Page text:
Islamabad: Questions and Answers
Q: What are your comments on desecration of the Holy Quran at Bagram base in Afghanistan?
A: The Government and the people of Pakistan condemn desecration of the Holy Quran in strongest possible terms. The US has apologized at the highest level and assured of a full enquiry. This is absolutely important that such utterly irresponsible and reprehensible acts do not recur.
Q: How do you see Foreign Minister Khar’s meeting with the US Secretary of State, Hillary Clinton? Did anything fruitful come out of it?
A: The meeting was held yesterday. It was on the sidelines of an international conference on Somalia which was convened by the British Prime Minister. The meeting between Foreign Minister Khar and Secretary Clinton was positive and constructive from our perspective.
You will agree with me that Pakistan-US relations are important and we are trying to make these relations transparent and predictable. We are waiting for the completion of our parliamentary process. We will proceed further in the light of parliamentary guidelines.
Q: Americans are now publicly saying that they are running out of patience and Pakistan is dragging this matter too long. Your comments?
A: I do not know what they have said publicly. I think they understand and appreciate our position. We expect the parliamentary process to complete soon, in any case sometime during the first half of March 2012.
Q: In one hour meeting with Secretary Clinton, what was the impression of the Foreign Minister regarding the US views on reconciliation process in Afghanistan? The US has in the past asked Pakistan to arrange contacts with Taliban leaders. President Karzai demanded the same thing in his recent visit. Is Pakistan initiating something regarding the said demands?
A: As I said earlier, Pakistan-US relations are very important. The meeting in London was positive and constructive. Both the Foreign Minister and the State Secretary discussed entire gamut of relations and issues of mutual interest. Let us wait for our parliamentary process to complete.
Q: What kind of concern the US has shown over Iran-Pakistan Gas Pipeline?
A: They have their own concerns and their own position in the context of their national sanctions imposed on Iran. We have our own interests and our own position. As has been stated by our leadership, we will continue with this project and hope to complete it by 2014.
Q: Did the issue of Baluchistan come under discussion during the meeting of Foreign Minister Khar with Secretary Clinton?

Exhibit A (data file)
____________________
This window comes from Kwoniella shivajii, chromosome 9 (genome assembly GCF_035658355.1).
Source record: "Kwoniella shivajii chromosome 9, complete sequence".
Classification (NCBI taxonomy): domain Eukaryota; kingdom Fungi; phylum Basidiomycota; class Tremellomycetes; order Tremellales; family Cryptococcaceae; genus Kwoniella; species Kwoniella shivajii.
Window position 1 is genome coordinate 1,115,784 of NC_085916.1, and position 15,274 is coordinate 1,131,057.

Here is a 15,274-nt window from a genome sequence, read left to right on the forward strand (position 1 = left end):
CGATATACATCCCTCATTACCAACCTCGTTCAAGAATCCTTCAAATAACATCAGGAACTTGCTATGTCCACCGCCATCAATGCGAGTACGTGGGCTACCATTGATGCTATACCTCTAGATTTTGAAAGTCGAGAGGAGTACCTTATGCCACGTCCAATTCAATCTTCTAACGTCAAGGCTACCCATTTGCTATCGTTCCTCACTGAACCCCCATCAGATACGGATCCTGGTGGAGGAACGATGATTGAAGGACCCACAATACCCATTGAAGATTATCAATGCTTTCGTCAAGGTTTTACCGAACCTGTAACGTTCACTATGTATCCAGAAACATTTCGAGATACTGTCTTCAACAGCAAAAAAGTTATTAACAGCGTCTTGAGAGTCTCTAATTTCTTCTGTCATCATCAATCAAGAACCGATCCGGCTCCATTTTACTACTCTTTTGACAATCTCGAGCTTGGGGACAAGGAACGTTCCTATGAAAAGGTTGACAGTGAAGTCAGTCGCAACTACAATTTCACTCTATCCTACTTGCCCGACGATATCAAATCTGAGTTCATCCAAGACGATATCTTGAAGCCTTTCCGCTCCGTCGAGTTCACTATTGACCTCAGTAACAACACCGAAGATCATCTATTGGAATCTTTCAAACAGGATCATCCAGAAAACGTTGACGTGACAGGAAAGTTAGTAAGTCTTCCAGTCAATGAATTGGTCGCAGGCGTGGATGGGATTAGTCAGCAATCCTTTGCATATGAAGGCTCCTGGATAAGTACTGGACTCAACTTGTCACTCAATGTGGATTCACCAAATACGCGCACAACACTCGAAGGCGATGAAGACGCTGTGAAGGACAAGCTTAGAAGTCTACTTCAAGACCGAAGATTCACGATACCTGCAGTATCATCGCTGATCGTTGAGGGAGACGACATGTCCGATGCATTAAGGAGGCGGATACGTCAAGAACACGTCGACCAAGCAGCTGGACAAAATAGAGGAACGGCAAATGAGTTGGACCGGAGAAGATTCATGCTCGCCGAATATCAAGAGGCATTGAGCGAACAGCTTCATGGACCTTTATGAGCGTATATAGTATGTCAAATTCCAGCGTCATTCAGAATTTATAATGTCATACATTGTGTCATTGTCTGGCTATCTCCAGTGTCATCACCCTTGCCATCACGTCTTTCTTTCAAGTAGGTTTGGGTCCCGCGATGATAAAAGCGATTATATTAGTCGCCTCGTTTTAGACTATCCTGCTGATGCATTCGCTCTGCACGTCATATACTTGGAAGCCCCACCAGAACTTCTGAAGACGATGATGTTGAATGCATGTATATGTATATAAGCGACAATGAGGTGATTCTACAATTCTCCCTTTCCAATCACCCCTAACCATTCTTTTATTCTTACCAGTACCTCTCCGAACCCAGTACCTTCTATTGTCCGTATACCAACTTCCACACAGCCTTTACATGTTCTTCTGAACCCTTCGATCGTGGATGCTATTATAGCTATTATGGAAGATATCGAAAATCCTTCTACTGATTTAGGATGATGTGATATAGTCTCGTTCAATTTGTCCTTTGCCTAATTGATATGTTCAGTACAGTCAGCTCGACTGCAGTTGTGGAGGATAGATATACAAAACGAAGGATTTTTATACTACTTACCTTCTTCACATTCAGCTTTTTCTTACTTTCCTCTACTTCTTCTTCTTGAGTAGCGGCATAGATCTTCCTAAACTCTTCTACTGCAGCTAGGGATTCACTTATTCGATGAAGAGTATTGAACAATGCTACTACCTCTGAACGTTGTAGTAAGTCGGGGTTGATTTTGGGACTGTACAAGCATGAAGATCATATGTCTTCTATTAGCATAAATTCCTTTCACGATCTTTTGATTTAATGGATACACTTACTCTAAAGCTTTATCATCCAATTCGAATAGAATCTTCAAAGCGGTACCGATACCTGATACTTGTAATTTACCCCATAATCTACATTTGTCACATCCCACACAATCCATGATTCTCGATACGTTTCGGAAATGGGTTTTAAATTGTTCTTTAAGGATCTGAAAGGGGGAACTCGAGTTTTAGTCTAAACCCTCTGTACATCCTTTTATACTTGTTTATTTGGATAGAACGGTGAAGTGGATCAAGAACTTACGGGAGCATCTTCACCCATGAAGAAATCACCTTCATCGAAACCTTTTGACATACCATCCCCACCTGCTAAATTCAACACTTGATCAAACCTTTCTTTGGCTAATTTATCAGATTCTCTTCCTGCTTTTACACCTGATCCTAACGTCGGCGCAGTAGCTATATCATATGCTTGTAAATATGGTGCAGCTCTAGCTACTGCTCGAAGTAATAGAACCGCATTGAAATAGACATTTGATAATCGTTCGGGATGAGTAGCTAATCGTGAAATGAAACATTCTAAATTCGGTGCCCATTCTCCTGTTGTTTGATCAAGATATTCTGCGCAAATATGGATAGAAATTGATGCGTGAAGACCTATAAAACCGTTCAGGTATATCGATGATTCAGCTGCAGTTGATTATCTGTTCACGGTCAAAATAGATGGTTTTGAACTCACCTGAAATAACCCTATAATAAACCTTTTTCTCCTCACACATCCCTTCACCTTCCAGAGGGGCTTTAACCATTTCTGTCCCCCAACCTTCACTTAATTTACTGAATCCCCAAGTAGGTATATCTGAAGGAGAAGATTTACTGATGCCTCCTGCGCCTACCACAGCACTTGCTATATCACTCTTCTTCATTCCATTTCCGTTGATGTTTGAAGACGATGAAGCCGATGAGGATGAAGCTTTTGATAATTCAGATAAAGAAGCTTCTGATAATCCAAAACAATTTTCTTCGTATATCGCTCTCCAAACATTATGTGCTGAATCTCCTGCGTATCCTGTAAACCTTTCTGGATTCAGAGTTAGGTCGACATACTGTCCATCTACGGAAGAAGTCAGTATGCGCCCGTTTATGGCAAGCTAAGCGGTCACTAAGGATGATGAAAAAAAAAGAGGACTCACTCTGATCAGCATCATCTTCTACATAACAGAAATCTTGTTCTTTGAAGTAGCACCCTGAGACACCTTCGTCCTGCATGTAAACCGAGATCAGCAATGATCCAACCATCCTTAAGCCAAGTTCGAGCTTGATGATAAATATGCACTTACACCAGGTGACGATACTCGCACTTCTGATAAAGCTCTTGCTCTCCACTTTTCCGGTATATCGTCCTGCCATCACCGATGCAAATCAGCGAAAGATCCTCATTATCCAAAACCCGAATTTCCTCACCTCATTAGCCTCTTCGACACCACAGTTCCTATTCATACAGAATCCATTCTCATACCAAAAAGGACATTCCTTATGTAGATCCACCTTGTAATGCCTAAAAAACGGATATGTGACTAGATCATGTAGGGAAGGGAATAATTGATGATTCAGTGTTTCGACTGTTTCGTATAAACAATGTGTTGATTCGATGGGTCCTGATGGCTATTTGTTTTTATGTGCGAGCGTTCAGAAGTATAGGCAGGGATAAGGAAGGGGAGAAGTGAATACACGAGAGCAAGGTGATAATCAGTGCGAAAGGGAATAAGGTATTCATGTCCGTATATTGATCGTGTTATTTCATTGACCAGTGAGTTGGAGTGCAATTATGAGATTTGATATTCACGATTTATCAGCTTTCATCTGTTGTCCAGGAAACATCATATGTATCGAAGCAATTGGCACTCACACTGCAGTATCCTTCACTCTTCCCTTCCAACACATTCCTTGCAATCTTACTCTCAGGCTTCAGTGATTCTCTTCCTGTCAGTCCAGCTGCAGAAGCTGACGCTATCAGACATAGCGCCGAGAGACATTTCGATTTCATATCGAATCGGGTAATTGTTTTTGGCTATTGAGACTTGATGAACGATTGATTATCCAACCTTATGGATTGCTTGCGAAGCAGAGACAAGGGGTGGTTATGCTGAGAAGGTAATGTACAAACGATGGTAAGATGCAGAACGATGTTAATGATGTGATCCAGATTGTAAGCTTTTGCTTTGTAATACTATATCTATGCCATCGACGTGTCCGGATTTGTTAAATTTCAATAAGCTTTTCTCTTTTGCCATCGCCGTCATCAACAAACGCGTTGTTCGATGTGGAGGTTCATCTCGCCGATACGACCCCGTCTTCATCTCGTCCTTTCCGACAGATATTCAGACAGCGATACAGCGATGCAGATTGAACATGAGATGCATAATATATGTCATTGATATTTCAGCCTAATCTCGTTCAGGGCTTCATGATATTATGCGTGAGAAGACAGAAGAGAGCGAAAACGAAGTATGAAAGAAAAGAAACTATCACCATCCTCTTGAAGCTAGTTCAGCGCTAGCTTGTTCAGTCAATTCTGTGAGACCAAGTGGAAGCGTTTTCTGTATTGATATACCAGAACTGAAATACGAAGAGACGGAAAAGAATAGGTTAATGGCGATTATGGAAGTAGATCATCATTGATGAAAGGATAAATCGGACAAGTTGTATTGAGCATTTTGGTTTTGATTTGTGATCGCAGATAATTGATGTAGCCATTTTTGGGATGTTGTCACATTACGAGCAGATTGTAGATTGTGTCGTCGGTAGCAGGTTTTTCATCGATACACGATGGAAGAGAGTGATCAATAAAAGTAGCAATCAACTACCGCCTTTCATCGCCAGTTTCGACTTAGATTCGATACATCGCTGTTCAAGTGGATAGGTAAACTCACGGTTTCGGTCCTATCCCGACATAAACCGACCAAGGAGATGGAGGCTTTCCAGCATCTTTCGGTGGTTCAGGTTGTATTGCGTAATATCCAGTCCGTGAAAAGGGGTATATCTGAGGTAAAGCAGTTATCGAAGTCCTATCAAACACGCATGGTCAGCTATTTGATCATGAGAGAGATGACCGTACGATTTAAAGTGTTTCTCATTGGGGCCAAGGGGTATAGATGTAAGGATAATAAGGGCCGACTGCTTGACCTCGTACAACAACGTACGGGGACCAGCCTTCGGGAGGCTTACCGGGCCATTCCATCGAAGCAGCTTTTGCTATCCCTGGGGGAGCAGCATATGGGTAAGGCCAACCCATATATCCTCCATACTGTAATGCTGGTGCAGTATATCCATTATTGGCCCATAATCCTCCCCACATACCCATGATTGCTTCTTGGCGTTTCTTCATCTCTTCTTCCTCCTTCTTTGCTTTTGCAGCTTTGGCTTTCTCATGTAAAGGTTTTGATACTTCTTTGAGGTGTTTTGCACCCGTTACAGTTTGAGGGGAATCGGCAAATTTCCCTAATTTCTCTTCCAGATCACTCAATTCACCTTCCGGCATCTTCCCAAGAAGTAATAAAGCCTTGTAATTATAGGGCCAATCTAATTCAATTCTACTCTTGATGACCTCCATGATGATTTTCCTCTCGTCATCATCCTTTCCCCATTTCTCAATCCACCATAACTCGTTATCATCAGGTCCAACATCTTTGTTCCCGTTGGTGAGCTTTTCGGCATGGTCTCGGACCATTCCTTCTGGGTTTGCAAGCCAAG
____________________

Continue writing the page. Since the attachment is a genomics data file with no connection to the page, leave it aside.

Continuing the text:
A: All issues of mutual interest were discussed. As far as a draft resolution on Baluchistan in the sub-committee of the Congress is concerned, this betrayed arrogance and ignorance on the part of a few individuals. Pakistan has made its position very clear. We would not brook interference in our internal affairs.
A US Congressional delegation, which called on the Prime Minister yesterday, reaffirmed that the tabling of a resolution was an act by a few individuals and cannot represent the will of the Congress. We are confident that this ill-advised and ill-considered moved by a few individuals will not gain any traction and will be rejected by an overwhelming majority.
Q: Does Pakistan think that external forces are involved in creating law and order problems in Baluchistan?
A: There has been evidence about this. The government is cognizant of the issues involved and trying to handle all the issues politically.
Q: Some Baloch separatist leaders are residing in the UK. Did our Foreign Minister raise this issue with her British counterpart?
A: The Foreign Minister did raise the issue of anti-Pakistan activities in some countries.
Q: There are reports that Secretary Clinton had informed Foreign Minister Khar about the commencement of drone strikes in Pakistan. Any comments?
A: I am not aware of that. In any case we are very clear on drone strikes. We believe that drone strikes are unlawful and unacceptable and these strikes hamper our counter-terrorism efforts and realization of shared objectives.
Q: Has Pakistan contacted Interpol for arrest of General Musharraf?
A: I am not privy to any such move.
Q: Initially Pakistan blamed India for interference in Baluchistan. But many Baloch Sardars have taken asylum in Western countries and not in India. Can you explain it please? Moreover, in the past Pakistan has blamed India. Is there any change in Pakistan’s position?
A: As I said earlier, there has been evidence of external involvement in Baluchistan. Some forces have been trying to destabilize the situation in the province but there is no point in discussing these things publicly. We are committed not to interfere in internal affairs of other countries and we expect the same from other countries.
Q: Has Pakistan finally decided to raise the issue of drone attacks in the UN?
A: We have been raising this issue with the US bilaterally. We have not yet taken a decision in this regard.
Q: It has been reported that the Iranian President, in his recent visit to Pakistan, has requested Pakistan not to allow the US to open a consulate in Quetta. Can you confirm it?
A: As and when a decision is taken in this behalf, it will be taken purely by us and on merit. There is nothing of this sort under consideration at present.
Q: Some high level visits are expected from the US including those of Mr. Marc Grossman and General James Mattis. Would these visits take place after the completion of the Parliamentary process?
A: We expect all these visits to take place following the completion of our parliamentary process.
For more information, contact:
Syed Haider Ali Jafri
Ministry of Foreign Affairs
Government of Pakistan
Tel: +9251 921 0335 and 9056604